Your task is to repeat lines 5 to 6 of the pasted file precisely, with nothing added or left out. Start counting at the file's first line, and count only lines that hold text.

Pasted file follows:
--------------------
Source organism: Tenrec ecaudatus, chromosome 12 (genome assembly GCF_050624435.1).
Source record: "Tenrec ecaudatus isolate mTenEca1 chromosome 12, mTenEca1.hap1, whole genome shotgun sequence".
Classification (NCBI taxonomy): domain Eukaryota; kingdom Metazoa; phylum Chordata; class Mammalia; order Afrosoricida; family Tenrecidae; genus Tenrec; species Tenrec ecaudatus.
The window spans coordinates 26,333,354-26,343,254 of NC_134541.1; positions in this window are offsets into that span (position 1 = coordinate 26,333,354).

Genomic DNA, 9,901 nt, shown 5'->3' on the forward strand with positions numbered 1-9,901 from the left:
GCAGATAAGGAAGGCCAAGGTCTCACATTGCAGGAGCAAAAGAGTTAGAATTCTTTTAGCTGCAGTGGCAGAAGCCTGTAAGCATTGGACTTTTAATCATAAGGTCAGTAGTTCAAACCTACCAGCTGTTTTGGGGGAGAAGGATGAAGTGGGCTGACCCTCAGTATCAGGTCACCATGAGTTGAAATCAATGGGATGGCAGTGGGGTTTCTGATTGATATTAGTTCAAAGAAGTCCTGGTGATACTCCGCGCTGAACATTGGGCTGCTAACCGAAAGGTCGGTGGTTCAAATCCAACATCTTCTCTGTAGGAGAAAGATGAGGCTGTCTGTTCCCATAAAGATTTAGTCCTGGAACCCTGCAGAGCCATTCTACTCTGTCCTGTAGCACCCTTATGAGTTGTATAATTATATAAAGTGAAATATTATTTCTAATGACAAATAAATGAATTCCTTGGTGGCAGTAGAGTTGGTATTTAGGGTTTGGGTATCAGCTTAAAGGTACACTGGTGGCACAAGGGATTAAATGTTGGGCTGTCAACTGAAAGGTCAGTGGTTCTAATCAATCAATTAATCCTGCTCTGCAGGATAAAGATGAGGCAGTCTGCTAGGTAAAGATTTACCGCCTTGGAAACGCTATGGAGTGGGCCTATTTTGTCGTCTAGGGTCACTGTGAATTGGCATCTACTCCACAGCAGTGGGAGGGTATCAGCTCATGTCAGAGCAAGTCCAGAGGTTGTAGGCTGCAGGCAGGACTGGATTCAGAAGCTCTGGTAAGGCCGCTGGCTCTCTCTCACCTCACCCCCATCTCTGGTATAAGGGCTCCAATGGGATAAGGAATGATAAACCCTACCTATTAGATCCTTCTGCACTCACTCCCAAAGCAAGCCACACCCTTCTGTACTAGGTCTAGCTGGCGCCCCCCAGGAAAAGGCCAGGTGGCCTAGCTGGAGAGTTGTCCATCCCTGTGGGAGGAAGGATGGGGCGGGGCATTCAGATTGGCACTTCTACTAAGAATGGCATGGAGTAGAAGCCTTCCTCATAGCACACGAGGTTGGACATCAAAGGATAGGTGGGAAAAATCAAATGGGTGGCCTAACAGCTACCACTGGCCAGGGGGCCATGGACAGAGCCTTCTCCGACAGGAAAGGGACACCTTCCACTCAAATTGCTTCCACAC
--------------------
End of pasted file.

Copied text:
Genomic DNA, 9,901 nt, shown 5'->3' on the forward strand with positions numbered 1-9,901 from the left:
GCAGATAAGGAAGGCCAAGGTCTCACATTGCAGGAGCAAAAGAGTTAGAATTCTTTTAGCTGCAGTGGCAGAAGCCTGTAAGCATTGGACTTTTAATCATAAGGTCAGTAGTTCAAACCTACCAGCTGTTTTGGGGGAGAAGGATGAAGTGGGCTGACCCTCAGTATCAGGTCACCATGAGTTGAAATCAATGGGATGGCAGTGGGGTTTCTGATTGATATTAGTTCAAAGAAGTCCTGGTGATACTCCGCGCTGAACATTGGGCTGCTAACCGAAAGGTCGGTGGTTCAAATCCAACATCTTCTCTGTAGGAGAAAGATGAGGCTGTCTGTTCCCATAAAGATTTAGTCCTGGAACCCTGCAGAGCCATTCTACTCTGTCCTGTAGCACCCTTATGAGTTGTATAATTATATAAAGTGAAATATTATTTCTAATGACAAATAAATGAATTCCTTGGTGGCAGTAGAGTTGGTATTTAGGGTTTGGGTATCAGCTTAAAGGTACACTGGTGGCACAAGGGATTAAATGTTGGGCTGTCAACTGAAAGGTCAGTGGTTCTAATCAATCAATTAATCCTGCTCTGCAGGATAAAGATGAGGCAGTCTGCTAGGTAAAGATTTACCGCCTTGGAAACGCTATGGAGTGGGCCTATTTTGTCGTCTAGGGTCACTGTGAATTGGCATCTACTCCACAGCAGTGGGAGGGTATCAGCTCATGTCAGAGCAAGTCCAGAGGTTGTAGGCTGCAGGCAGGACTGGATTCAGAAGCTCTGGTAAGGCCGCTGGCTCTCTCTCACCTCACCCCCATCTCTGGTATAAGGGCTCCAATGGGATAAGGAATGATAAACCCTACCTATTAGATCCTTCTGCACTCACTCCCAAAGCAAGCCACACCCTTCTGTACTAGGTCTAGCTGGCGCCCCCCAGGAAAAGGCCAGGTGGCCTAGCTGGAGAGTTGTCCATCCCTGTGGGAGGAAGGATGGGGCGGGGCATTCAGATTGGCACTTCTACTAAGAATGGCATGGAGTAGAAGCCTTCCTCATAGCACACGAGGTTGGACATCAAAGGATAGGTGGGAAAAATCAAATGGGTGGCCTAACAGCTACCACTGGCCAGGGGGCCATGGACAGAGCCTTCTCCGACAGGAAAGGGACACCTTCCACTCAAATTGCTTCCACAC